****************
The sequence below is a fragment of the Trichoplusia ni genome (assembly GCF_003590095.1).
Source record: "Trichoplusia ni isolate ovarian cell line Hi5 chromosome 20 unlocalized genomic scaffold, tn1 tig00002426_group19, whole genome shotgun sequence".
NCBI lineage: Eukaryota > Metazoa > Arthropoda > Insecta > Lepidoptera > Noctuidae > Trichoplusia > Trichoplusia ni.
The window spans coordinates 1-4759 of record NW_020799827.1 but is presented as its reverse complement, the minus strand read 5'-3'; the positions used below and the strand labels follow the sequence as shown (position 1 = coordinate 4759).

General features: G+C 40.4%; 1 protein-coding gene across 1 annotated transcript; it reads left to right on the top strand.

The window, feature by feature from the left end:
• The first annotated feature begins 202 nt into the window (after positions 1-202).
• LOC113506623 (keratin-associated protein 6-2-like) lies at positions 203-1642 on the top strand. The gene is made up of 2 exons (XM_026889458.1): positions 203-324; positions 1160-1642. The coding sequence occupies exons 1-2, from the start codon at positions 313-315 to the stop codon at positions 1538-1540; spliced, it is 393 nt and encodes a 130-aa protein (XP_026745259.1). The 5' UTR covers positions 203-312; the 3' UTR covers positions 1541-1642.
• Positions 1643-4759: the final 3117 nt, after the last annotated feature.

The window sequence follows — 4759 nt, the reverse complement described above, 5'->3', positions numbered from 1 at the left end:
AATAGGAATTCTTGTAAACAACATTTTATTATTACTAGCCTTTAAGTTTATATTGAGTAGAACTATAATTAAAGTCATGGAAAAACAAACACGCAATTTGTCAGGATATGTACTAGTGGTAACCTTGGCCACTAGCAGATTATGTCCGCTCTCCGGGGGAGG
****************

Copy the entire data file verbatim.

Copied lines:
The sequence below is a fragment of the Trichoplusia ni genome (assembly GCF_003590095.1).
Source record: "Trichoplusia ni isolate ovarian cell line Hi5 chromosome 20 unlocalized genomic scaffold, tn1 tig00002426_group19, whole genome shotgun sequence".
NCBI lineage: Eukaryota > Metazoa > Arthropoda > Insecta > Lepidoptera > Noctuidae > Trichoplusia > Trichoplusia ni.
The window spans coordinates 1-4759 of record NW_020799827.1 but is presented as its reverse complement, the minus strand read 5'-3'; the positions used below and the strand labels follow the sequence as shown (position 1 = coordinate 4759).

General features: G+C 40.4%; 1 protein-coding gene across 1 annotated transcript; it reads left to right on the top strand.

The window, feature by feature from the left end:
• The first annotated feature begins 202 nt into the window (after positions 1-202).
• LOC113506623 (keratin-associated protein 6-2-like) lies at positions 203-1642 on the top strand. The gene is made up of 2 exons (XM_026889458.1): positions 203-324; positions 1160-1642. The coding sequence occupies exons 1-2, from the start codon at positions 313-315 to the stop codon at positions 1538-1540; spliced, it is 393 nt and encodes a 130-aa protein (XP_026745259.1). The 5' UTR covers positions 203-312; the 3' UTR covers positions 1541-1642.
• Positions 1643-4759: the final 3117 nt, after the last annotated feature.

The window sequence follows — 4759 nt, the reverse complement described above, 5'->3', positions numbered from 1 at the left end:
AATAGGAATTCTTGTAAACAACATTTTATTATTACTAGCCTTTAAGTTTATATTGAGTAGAACTATAATTAAAGTCATGGAAAAACAAACACGCAATTTGTCAGGATATGTACTAGTGGTAACCTTGGCCACTAGCAGATTATGTCCGCTCTCCGGGGGAGG